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By: Michael J Rovito, Ph.D. and Levani Odikadze, MPH (c)

Women’s health awareness campaigns addressing breast cancer, HPV, or maternity problems are a very common phenomenon. One only has to look at the size and success of the Susan B. Komen foundation to see the power of such a movement. However, the importance of increasing men’s health awareness is somehow left behind. Moreover, it is well know that in case of health problem men are less likely to seek help and address the problem properly than women. This fact is a main reason why the Men’s Health Initiative started March Mustache Madness, a fundraiser campaign for supporting men’s health. March Mustache Madness started with a March 3rd kick-off event at Temple University. Nearly 50 male students pledged to grow facial hair until the end of the month in order to raise money to sponsor Men’s Health Initiative community events. Combining a fundraiser with the March Madness basketball tournament was additional stimulant for participants.

A main goal of the project is to increase the awareness of men’s health and disease prevention strategies among young adults in Philadelphia. Recruited members received weekly emails with detailed information about the following men’s topics: testicular cancer, prostate cancer, masculinity and overall health. Information included detailed instructions of testicular self-examination and contact information for the Temple University Health Service. Participants also gathered several times to watch and support the Temple University basketball team through NCAA games. Socializing and informal gatherings were key factors for achieving the project goal of having men exchange health related information in a relaxed and friendly environment. It is not a secret that endeavors to increase men’s health awareness through formal lectures or conventional messages have very limited success rates.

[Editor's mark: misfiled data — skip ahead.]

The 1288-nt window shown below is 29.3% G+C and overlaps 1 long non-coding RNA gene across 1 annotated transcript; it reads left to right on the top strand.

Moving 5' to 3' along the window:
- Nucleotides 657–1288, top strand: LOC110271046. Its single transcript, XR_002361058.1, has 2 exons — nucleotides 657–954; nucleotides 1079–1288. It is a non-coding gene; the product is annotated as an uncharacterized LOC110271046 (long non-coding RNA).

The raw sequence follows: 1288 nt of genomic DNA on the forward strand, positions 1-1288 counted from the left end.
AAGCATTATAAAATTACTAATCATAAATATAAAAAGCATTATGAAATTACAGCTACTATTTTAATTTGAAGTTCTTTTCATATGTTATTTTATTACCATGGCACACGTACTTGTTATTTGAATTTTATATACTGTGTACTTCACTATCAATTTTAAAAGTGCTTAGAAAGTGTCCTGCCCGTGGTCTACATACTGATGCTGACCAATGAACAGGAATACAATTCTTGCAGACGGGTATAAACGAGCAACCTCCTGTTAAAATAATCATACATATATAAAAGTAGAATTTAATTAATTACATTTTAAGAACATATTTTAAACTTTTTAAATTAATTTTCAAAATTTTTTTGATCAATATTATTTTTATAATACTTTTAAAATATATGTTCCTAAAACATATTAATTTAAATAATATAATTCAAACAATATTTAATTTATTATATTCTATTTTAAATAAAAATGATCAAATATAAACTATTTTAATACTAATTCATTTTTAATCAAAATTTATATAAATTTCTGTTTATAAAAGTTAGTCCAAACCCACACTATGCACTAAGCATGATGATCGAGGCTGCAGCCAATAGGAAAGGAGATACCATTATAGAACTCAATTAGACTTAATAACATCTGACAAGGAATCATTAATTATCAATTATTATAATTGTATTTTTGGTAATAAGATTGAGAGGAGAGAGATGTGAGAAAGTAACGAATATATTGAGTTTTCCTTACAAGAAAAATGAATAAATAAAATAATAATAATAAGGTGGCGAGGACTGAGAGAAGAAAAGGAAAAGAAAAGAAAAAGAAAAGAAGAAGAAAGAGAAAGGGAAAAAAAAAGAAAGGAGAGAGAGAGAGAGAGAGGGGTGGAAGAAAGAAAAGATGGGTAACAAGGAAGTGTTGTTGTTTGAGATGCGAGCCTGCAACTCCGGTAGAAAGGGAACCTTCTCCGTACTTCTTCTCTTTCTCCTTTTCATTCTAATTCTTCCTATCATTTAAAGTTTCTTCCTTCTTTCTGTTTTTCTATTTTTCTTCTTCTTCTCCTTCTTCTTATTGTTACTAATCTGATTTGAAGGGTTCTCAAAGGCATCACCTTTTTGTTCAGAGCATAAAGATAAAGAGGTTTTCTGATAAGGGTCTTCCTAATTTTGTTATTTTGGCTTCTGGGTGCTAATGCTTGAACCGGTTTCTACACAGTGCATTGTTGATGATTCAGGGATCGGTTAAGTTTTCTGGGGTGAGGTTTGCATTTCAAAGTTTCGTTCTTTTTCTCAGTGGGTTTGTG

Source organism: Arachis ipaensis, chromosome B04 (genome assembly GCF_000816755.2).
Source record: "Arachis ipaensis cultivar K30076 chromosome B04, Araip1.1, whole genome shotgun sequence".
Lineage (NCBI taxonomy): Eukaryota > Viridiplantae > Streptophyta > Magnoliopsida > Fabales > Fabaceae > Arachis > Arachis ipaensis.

“We set two primary goals”, says Dr. Michael J. Rovito, Assistant Professor of Public Health and Director of the Men’s Health Initiative “To reduce the health disparity between the sexes and to promote awareness and action among males”.

The March Mustache Madness closing party was held at Time Lounge in downtown Philadelphia. The owner accommodated MHI members with a free space for party after he heard about our project and its purpose. The Men’s Health Initiative gave out one $100 and two $25 prizes for the best mustache styles. Incentives were not a fortune but it was a sufficient reward for students. Surprisingly, attendance was much higher than expected. The project attracted students, their friends and even professors from different fields and backgrounds. We discussed testicular and prostate cancer, spoke about our mustaches, listened to great music and simply had a wonderful time. One thing was apparent – we achieved our goal.

Due to the obvious success of the campaign, members of the Men’s Health Initiative decided to make March Mustache Madness an annual tradition at Temple University and potentially at other schools.  Men’s Health Initiative understands the importance of preventing and detecting male specific malignancies in early stages to dramatically improve the outcome. Since the projects of this type are relatively rare comparing to female health interventions, our team has a strong belief that significant impact in men’s health awareness and health habits can be achieved. This event is a testament to the energy and momentum behind the Men’s Health Initiative’s efforts in reducing the health disparity between the sexes.